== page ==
10. In India, milk is always thinned out by water.

    India is an amazing example of this. Certainly the Indians are truly degraded and subhuman beyond the Chinese (who tend to care a lot more about labels and brands).

    This airheaded girl doesn't stop to think that maybe her Made-In-China knockoff is made from "leatherette" that's 50% used asbestos, and that's why it's so goddamn cheap.

    Sure, maybe it's cheap because of that. But maybe the big brand version is made with 50% used asbestos as well, but the owners keep more of the profit. Ultimately, trusting that expensive brands are well made is dumb. Big producers still put horsemeat in their burgers and melamine in the milk if they can get away with it.

  11. LOL, I had no idea about some of this stuff. I can't believe these other countries operate like this. And on the cereal thing, I can definitely tell the difference between generic and name-brand.

    I guess I'm just a "sheltered" American.

  12. On a somewhat-related note, I'll relay a comment I made on Steve's blog as well. There is a huge house (~20,000 sq. ft.) being built near my workplace. It has been open to the public the past few weekends. I spent 45 minutes waiting in line to tour the place, and an hour inside. I mention this because word on the street is that the guy building the house is a lawyer for Pfizer. Huge money involved in pharmaceuticals.

  13. FWG,
    That man sounds incredibly tacky.

    Kind of related to Agnostic's comments in this thread, but does he bear any resemblance to "those people", the hedge-fund managers, in this delicious Tom Wolfe article?

  14. That's another thing worth adding to your pantheon of traits associated with pastoralists, farmers, hunter-gatherers, and horticulturalists: why some people prefer big-name brands, while others hate big-name brands.

    I'd assume that some of our ancestral societies were egalitarian and some weren't. This is why some people hate it when one brand gets too big. On the other hand, some people prefer monopolies, because it makes it easier to choose(I'm that way, so I know there are other people too).


  15. " Big producers still put horsemeat in their burgers and melamine in the milk if they can get away with it."

    The point is that they can't get away with it, because everyone is watching them, and many people are eager to sue them. Remember when that lady sued McDonald's when her coffee was too hot? Stuff like that happens all the time.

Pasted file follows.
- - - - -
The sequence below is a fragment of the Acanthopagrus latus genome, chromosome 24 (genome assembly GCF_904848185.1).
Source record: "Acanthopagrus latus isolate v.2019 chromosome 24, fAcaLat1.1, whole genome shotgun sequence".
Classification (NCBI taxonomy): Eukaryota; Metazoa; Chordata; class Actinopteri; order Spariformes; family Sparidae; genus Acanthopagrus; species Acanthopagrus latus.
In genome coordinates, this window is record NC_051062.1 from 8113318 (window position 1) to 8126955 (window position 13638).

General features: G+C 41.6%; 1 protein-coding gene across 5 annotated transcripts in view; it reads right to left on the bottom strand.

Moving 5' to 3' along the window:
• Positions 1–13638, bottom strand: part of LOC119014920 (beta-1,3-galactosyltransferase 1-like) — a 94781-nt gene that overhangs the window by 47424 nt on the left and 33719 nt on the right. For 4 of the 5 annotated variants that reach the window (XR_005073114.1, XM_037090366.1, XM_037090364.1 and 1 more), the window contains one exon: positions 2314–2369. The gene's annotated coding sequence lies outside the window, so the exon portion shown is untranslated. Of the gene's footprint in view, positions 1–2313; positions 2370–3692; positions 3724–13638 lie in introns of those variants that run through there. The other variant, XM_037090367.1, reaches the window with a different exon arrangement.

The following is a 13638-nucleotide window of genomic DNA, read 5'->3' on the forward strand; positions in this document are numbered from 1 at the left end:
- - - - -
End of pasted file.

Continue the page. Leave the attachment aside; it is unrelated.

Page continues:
Obviously, big name brands sometimes do bad things. But they've never done something of the same magnitude as what the small-name brands get away with, such as selling a totally useless and harmful product over a period of years.


  16. Obviously, big name brands sometimes do bad things. But they've never done something of the same magnitude as what the small-name brands get away with, such as selling a totally useless and harmful product over a period of years.

    How big is Exxon-Mobil, BP, Enron and the major banks et al? Vioxx was a major brand, etc. Large brands have the power to conceal and pay lobbyists, e.g. tobacco.

    Minimum product regulation is a far better option for avoiding harmful products than blind brand trust and monopoly.

  17. Dahlia,

    Thank you for the link! Believe it or not, I've never read anything by Tom Wolfe, and now I'm definitely intrigued. The people described in that piece certainly do make me think of Mr. Pfizer Lawyer Guy.

  18. Curtis,

    When I was 3 we were on a trip to Wisconsin for Christmas and I burned myself on the leg with hot coffee. The scar is still visible today, taking up half my thigh. Did we think about suing? No way! Just yesterday my mom and I were talking about frivolous lawsuits, funny you should mention that.

    What a first memory of being alive, huh?

  19. I buy generic whenever it's on offer. Because it's cheap. I have no problem with patronizing Big Business, the small artisinal types tend to charge higher prices due to economies of scale and whatnot.